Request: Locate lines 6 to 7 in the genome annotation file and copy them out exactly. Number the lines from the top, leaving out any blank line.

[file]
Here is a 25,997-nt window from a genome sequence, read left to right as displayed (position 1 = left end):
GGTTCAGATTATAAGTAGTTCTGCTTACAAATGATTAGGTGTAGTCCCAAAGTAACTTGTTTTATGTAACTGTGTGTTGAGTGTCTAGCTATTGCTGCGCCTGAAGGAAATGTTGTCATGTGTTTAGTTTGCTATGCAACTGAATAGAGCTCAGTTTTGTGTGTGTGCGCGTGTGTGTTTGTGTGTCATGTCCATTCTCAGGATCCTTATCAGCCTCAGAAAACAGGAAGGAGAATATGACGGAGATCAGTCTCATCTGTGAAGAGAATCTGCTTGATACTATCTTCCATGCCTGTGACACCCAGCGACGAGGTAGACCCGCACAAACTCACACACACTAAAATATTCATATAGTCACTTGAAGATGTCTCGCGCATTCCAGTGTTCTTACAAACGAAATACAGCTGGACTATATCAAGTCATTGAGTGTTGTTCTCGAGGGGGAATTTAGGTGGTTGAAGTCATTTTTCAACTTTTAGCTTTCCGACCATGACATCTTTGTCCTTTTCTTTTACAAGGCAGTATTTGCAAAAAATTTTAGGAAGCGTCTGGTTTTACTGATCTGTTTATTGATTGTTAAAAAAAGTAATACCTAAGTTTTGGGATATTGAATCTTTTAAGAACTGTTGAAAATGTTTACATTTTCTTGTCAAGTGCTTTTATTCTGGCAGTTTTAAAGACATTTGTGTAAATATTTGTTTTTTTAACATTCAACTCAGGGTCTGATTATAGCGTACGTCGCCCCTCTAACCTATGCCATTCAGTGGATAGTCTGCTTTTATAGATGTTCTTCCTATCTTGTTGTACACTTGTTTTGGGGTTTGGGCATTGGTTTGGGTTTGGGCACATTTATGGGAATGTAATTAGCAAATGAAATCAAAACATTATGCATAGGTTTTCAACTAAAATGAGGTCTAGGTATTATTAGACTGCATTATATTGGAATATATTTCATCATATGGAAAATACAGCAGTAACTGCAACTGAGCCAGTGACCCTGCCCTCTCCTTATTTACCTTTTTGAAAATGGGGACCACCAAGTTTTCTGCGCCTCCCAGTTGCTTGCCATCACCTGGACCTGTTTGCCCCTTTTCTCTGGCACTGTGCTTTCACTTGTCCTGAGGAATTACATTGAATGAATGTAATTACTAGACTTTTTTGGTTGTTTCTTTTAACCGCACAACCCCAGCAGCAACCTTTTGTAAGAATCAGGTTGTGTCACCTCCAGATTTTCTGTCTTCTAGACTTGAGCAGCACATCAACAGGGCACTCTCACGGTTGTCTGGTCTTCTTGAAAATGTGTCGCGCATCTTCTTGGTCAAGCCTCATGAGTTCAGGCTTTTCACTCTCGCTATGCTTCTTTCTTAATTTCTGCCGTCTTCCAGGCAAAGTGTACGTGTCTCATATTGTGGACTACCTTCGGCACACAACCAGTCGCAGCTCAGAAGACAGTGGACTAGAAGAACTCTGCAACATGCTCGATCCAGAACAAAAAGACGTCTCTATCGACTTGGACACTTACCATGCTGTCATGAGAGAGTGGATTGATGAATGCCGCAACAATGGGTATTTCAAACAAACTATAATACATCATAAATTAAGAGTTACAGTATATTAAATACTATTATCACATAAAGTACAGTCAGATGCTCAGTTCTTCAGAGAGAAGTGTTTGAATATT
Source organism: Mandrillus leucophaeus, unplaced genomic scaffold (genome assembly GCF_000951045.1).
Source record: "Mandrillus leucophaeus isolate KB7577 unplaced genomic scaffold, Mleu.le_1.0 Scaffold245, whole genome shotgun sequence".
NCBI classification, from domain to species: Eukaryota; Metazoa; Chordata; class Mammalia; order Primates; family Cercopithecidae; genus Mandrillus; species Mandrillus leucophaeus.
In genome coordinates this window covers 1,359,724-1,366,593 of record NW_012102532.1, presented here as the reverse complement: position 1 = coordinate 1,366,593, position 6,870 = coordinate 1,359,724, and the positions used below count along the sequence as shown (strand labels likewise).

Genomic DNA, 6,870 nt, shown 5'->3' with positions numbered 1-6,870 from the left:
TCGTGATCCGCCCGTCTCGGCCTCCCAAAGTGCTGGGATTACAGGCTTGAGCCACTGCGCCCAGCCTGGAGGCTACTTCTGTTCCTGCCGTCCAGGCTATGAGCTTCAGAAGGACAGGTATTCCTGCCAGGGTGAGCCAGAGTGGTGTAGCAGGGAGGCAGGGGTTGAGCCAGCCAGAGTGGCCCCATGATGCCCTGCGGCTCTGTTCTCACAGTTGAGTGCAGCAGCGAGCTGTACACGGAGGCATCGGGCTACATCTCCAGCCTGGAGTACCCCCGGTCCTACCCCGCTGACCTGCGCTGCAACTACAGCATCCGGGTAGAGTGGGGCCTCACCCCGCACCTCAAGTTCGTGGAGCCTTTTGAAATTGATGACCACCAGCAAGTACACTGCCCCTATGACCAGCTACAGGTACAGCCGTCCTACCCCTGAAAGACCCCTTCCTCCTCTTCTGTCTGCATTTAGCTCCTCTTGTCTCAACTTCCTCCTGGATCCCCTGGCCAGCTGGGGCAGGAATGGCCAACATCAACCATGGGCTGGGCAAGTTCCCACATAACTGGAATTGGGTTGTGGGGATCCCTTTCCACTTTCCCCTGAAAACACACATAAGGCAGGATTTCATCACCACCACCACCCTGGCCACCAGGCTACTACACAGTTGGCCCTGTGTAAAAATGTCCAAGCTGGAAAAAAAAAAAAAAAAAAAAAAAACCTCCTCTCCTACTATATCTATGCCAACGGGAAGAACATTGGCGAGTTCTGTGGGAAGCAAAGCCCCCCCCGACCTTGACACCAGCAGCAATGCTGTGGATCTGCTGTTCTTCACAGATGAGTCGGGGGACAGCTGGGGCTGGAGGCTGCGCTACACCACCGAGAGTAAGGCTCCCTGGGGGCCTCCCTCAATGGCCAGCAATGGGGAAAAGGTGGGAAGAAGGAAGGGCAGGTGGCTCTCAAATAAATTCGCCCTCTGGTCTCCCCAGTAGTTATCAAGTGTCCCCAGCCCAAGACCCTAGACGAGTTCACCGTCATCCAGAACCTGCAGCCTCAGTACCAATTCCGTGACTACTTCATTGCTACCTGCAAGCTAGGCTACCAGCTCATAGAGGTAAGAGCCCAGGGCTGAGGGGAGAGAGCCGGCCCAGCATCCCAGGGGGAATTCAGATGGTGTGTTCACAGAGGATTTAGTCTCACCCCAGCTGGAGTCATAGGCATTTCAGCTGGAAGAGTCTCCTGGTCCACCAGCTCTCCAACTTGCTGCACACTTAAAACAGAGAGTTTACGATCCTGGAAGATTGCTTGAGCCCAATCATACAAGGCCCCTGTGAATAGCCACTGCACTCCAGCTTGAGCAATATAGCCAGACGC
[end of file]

In genome coordinates this window covers 1,359,724-1,366,593 of record NW_012102532.1, presented here as the reverse complement: position 1 = coordinate 1,366,593, position 6,870 = coordinate 1,359,724, and the positions used below count along the sequence as shown (strand labels likewise).

Genomic DNA, 6,870 nt, shown 5'->3' with positions numbered 1-6,870 from the left: